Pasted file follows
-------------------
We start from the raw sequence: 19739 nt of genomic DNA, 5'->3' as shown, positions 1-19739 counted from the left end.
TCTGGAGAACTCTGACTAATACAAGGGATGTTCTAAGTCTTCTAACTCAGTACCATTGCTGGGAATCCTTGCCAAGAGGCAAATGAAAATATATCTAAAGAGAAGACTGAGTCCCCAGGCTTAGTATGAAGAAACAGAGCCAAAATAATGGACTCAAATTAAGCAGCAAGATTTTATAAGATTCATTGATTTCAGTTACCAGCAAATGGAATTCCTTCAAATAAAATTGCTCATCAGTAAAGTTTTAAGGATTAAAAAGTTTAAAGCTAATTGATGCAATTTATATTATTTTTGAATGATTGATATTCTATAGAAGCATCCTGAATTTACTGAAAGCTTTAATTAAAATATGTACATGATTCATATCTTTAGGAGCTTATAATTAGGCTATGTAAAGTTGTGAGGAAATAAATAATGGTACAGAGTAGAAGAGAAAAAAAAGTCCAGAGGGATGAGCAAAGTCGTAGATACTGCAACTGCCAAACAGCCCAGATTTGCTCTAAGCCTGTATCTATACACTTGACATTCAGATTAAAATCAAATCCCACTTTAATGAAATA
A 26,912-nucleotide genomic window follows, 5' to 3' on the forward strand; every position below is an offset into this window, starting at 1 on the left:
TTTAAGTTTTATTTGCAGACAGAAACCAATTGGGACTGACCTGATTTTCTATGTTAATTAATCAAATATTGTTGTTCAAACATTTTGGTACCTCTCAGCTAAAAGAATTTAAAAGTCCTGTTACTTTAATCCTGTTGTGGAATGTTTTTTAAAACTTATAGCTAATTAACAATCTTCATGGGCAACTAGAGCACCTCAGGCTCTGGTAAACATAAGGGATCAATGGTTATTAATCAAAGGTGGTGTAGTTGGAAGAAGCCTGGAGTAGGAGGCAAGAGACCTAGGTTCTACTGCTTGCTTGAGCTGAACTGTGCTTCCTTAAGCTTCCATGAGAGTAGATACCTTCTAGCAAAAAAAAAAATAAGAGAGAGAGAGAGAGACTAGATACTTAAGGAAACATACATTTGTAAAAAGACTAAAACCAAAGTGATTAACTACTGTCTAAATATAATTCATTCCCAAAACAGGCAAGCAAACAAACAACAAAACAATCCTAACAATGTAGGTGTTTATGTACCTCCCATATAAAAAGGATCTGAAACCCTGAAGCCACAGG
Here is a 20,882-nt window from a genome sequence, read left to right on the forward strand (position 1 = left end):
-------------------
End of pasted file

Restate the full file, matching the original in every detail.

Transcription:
We start from the raw sequence: 19739 nt of genomic DNA, 5'->3' as shown, positions 1-19739 counted from the left end.
TCTGGAGAACTCTGACTAATACAAGGGATGTTCTAAGTCTTCTAACTCAGTACCATTGCTGGGAATCCTTGCCAAGAGGCAAATGAAAATATATCTAAAGAGAAGACTGAGTCCCCAGGCTTAGTATGAAGAAACAGAGCCAAAATAATGGACTCAAATTAAGCAGCAAGATTTTATAAGATTCATTGATTTCAGTTACCAGCAAATGGAATTCCTTCAAATAAAATTGCTCATCAGTAAAGTTTTAAGGATTAAAAAGTTTAAAGCTAATTGATGCAATTTATATTATTTTTGAATGATTGATATTCTATAGAAGCATCCTGAATTTACTGAAAGCTTTAATTAAAATATGTACATGATTCATATCTTTAGGAGCTTATAATTAGGCTATGTAAAGTTGTGAGGAAATAAATAATGGTACAGAGTAGAAGAGAAAAAAAAGTCCAGAGGGATGAGCAAAGTCGTAGATACTGCAACTGCCAAACAGCCCAGATTTGCTCTAAGCCTGTATCTATACACTTGACATTCAGATTAAAATCAAATCCCACTTTAATGAAATA
A 26,912-nucleotide genomic window follows, 5' to 3' on the forward strand; every position below is an offset into this window, starting at 1 on the left:
TTTAAGTTTTATTTGCAGACAGAAACCAATTGGGACTGACCTGATTTTCTATGTTAATTAATCAAATATTGTTGTTCAAACATTTTGGTACCTCTCAGCTAAAAGAATTTAAAAGTCCTGTTACTTTAATCCTGTTGTGGAATGTTTTTTAAAACTTATAGCTAATTAACAATCTTCATGGGCAACTAGAGCACCTCAGGCTCTGGTAAACATAAGGGATCAATGGTTATTAATCAAAGGTGGTGTAGTTGGAAGAAGCCTGGAGTAGGAGGCAAGAGACCTAGGTTCTACTGCTTGCTTGAGCTGAACTGTGCTTCCTTAAGCTTCCATGAGAGTAGATACCTTCTAGCAAAAAAAAAAATAAGAGAGAGAGAGAGAGACTAGATACTTAAGGAAACATACATTTGTAAAAAGACTAAAACCAAAGTGATTAACTACTGTCTAAATATAATTCATTCCCAAAACAGGCAAGCAAACAAACAACAAAACAATCCTAACAATGTAGGTGTTTATGTACCTCCCATATAAAAAGGATCTGAAACCCTGAAGCCACAGG
Here is a 20,882-nt window from a genome sequence, read left to right on the forward strand (position 1 = left end):